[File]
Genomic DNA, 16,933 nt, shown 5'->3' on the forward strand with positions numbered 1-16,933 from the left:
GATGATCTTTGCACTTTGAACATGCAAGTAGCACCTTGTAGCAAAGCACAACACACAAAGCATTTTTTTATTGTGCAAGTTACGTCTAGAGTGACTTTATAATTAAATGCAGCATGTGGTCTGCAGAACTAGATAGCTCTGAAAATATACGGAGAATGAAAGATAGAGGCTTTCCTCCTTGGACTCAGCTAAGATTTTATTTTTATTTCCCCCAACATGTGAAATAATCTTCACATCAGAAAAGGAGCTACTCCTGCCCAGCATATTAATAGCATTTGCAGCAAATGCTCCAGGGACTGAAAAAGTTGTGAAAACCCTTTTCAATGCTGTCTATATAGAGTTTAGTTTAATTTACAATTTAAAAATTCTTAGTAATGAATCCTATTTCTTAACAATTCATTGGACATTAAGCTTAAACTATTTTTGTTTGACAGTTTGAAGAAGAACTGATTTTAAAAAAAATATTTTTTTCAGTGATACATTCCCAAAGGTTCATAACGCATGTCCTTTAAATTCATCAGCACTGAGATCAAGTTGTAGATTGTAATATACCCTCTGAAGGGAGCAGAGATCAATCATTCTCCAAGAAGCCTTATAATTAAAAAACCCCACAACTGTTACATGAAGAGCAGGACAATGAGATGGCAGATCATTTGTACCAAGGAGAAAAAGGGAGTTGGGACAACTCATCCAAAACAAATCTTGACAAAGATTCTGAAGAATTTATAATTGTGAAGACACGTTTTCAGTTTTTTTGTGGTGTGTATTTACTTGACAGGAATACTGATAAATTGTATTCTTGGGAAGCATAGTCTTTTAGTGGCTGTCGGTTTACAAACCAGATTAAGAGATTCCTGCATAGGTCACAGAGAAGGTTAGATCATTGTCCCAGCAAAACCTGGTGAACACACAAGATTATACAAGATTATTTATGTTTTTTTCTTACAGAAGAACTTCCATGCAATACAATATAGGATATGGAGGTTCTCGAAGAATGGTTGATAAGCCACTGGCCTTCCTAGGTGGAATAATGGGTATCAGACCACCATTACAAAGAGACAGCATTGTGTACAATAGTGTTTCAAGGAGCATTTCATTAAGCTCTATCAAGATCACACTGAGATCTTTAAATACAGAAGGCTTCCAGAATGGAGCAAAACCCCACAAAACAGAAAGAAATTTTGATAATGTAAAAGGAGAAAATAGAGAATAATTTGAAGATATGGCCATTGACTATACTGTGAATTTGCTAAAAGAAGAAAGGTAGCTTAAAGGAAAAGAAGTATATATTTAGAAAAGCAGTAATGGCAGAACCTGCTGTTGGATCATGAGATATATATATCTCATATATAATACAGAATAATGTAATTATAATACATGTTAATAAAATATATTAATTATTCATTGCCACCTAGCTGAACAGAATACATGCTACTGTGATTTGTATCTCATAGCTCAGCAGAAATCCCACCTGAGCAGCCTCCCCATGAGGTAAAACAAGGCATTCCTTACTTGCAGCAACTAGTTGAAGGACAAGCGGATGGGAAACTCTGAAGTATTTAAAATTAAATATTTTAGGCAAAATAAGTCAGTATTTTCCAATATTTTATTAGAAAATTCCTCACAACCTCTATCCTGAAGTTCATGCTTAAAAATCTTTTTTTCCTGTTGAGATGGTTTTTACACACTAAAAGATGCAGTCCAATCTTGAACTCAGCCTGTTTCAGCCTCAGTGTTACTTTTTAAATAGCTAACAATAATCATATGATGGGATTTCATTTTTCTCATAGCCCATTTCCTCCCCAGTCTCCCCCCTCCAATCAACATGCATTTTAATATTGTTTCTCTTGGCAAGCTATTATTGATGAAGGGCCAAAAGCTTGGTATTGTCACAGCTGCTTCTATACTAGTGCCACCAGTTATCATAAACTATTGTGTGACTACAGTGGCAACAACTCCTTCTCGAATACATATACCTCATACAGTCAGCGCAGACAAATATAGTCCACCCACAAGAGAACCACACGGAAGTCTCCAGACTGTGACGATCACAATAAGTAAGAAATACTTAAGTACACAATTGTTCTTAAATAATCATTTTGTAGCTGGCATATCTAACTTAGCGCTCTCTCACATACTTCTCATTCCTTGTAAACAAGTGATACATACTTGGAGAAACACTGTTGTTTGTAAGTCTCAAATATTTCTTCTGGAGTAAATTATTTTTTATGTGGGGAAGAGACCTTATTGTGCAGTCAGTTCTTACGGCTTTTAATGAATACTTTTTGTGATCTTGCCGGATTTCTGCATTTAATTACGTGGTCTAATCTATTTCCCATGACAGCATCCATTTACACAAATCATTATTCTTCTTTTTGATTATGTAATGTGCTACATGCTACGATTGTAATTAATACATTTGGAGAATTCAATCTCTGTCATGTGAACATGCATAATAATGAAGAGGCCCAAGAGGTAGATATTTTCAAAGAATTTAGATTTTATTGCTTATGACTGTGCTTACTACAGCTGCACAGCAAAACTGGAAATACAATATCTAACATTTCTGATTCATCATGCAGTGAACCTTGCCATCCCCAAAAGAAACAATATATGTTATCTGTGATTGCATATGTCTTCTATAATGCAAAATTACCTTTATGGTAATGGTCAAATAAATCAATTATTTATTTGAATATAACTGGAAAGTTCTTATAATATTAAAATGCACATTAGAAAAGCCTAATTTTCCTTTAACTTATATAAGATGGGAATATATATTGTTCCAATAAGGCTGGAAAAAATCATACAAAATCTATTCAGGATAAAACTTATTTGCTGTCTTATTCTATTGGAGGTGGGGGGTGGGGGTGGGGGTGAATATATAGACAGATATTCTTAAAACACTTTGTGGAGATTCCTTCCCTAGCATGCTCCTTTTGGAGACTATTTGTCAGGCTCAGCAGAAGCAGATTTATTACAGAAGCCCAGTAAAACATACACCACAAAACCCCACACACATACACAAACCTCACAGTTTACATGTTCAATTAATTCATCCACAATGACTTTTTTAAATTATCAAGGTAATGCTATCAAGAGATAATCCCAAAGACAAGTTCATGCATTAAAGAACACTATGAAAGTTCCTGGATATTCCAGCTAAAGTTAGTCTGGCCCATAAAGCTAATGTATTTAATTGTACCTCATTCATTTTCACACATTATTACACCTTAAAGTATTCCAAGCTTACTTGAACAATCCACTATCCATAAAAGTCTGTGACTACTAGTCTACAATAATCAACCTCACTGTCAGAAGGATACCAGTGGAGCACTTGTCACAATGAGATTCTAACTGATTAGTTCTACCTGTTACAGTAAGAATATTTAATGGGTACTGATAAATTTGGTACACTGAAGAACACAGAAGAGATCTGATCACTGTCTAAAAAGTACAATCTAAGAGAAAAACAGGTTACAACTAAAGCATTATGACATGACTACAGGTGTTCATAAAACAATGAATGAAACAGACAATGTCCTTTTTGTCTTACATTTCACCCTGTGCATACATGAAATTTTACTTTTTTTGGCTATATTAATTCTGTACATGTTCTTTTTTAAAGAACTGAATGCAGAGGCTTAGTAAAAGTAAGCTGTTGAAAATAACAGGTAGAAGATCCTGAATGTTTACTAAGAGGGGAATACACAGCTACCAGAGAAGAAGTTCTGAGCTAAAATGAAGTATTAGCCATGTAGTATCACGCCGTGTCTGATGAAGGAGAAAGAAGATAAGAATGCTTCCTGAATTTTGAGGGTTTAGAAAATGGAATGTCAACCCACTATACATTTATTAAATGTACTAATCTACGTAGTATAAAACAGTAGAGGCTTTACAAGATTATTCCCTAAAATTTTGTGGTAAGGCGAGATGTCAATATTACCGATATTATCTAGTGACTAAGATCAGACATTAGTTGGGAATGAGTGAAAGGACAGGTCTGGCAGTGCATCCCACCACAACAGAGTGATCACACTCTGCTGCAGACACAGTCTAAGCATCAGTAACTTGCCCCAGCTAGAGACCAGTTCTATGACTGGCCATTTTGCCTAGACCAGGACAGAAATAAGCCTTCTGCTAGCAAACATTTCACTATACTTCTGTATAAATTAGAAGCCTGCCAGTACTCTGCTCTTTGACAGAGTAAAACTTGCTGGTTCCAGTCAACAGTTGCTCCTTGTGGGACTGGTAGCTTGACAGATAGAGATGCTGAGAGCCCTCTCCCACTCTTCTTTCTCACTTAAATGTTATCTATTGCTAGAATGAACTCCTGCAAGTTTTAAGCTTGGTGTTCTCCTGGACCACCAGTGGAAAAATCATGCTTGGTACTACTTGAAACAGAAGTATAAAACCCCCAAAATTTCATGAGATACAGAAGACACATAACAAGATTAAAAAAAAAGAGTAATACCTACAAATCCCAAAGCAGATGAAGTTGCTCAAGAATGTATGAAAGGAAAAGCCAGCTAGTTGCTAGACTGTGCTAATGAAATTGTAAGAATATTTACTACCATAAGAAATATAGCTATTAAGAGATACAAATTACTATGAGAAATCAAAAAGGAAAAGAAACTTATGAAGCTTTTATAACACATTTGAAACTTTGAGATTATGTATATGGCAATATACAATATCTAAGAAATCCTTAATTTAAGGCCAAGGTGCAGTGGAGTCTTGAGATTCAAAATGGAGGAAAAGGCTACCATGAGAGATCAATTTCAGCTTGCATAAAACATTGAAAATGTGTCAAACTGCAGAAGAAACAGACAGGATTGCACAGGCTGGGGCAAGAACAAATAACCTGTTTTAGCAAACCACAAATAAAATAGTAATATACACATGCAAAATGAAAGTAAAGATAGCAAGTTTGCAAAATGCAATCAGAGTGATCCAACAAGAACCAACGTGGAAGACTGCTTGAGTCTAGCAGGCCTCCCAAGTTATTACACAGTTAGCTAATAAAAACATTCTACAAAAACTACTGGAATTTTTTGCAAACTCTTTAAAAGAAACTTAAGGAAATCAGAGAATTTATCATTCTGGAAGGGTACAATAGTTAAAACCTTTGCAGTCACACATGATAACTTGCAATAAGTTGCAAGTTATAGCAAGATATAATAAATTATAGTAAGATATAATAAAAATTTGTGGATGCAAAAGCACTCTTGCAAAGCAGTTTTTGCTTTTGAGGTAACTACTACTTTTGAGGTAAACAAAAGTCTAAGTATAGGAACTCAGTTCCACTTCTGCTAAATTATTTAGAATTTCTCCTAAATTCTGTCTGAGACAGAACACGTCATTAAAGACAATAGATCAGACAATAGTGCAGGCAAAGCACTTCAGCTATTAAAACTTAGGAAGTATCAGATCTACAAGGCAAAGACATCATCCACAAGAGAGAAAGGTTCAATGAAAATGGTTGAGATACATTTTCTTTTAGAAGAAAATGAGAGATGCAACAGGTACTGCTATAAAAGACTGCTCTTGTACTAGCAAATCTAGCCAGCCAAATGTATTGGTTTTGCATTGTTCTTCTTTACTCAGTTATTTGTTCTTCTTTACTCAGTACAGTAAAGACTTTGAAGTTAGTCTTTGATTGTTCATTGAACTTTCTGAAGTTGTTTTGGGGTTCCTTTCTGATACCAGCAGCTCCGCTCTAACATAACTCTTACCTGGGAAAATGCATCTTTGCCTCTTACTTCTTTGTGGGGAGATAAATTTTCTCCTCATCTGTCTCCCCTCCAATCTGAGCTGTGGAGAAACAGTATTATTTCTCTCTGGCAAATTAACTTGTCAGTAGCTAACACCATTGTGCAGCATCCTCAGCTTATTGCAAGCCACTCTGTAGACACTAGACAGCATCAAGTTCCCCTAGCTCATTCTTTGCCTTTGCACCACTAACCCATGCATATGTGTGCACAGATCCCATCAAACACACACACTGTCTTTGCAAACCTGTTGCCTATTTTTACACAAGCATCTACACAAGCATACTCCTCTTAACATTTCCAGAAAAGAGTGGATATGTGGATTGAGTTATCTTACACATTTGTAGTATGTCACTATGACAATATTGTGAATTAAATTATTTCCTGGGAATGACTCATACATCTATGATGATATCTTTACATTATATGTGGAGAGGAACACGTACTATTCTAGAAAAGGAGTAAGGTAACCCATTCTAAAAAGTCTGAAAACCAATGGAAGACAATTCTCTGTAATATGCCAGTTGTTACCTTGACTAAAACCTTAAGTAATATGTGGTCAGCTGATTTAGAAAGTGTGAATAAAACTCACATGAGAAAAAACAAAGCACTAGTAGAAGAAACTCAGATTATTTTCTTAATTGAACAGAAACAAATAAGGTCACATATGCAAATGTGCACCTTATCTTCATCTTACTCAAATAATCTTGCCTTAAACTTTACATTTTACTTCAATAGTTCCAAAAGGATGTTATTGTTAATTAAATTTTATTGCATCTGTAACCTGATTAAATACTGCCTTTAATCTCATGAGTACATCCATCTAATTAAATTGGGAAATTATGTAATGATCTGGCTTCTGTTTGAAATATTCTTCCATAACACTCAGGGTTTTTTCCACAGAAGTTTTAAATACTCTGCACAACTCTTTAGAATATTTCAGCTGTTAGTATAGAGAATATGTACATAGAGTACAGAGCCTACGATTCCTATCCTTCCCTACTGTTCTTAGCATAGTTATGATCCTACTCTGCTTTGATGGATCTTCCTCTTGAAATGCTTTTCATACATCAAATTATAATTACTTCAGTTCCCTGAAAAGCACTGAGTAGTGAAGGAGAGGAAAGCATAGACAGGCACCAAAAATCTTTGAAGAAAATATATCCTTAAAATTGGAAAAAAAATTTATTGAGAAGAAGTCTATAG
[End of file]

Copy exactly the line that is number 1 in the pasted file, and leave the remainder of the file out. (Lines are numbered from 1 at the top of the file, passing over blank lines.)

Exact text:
Genomic DNA, 16,933 nt, shown 5'->3' on the forward strand with positions numbered 1-16,933 from the left: